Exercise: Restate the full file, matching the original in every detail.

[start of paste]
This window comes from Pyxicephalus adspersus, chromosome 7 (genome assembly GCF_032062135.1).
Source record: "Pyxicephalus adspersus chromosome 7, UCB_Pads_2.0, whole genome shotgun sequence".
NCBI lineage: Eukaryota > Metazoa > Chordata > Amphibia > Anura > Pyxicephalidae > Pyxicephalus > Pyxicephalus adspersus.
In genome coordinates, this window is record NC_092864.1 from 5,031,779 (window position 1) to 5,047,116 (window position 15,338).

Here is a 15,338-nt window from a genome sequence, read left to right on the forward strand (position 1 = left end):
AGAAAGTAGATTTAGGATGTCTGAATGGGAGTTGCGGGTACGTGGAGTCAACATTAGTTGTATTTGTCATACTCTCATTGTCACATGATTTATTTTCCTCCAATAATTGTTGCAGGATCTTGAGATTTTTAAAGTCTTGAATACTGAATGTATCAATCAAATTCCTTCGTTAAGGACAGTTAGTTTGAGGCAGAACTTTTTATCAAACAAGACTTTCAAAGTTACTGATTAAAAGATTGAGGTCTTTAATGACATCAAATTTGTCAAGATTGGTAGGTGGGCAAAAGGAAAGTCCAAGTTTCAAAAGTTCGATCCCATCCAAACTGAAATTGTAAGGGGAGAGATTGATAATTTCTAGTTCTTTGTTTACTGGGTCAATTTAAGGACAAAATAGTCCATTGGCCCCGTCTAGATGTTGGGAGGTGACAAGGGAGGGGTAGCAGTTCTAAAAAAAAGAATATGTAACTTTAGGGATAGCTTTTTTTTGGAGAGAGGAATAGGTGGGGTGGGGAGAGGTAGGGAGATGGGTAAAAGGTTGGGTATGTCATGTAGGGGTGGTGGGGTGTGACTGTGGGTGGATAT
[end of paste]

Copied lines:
This window comes from Pyxicephalus adspersus, chromosome 7 (genome assembly GCF_032062135.1).
Source record: "Pyxicephalus adspersus chromosome 7, UCB_Pads_2.0, whole genome shotgun sequence".
NCBI lineage: Eukaryota > Metazoa > Chordata > Amphibia > Anura > Pyxicephalidae > Pyxicephalus > Pyxicephalus adspersus.
In genome coordinates, this window is record NC_092864.1 from 5,031,779 (window position 1) to 5,047,116 (window position 15,338).

Here is a 15,338-nt window from a genome sequence, read left to right on the forward strand (position 1 = left end):
AGAAAGTAGATTTAGGATGTCTGAATGGGAGTTGCGGGTACGTGGAGTCAACATTAGTTGTATTTGTCATACTCTCATTGTCACATGATTTATTTTCCTCCAATAATTGTTGCAGGATCTTGAGATTTTTAAAGTCTTGAATACTGAATGTATCAATCAAATTCCTTCGTTAAGGACAGTTAGTTTGAGGCAGAACTTTTTATCAAACAAGACTTTCAAAGTTACTGATTAAAAGATTGAGGTCTTTAATGACATCAAATTTGTCAAGATTGGTAGGTGGGCAAAAGGAAAGTCCAAGTTTCAAAAGTTCGATCCCATCCAAACTGAAATTGTAAGGGGAGAGATTGATAATTTCTAGTTCTTTGTTTACTGGGTCAATTTAAGGACAAAATAGTCCATTGGCCCCGTCTAGATGTTGGGAGGTGACAAGGGAGGGGTAGCAGTTCTAAAAAAAAGAATATGTAACTTTAGGGATAGCTTTTTTTTGGAGAGAGGAATAGGTGGGGTGGGGAGAGGTAGGGAGATGGGTAAAAGGTTGGGTATGTCATGTAGGGGTGGTGGGGTGTGACTGTGGGTGGATAT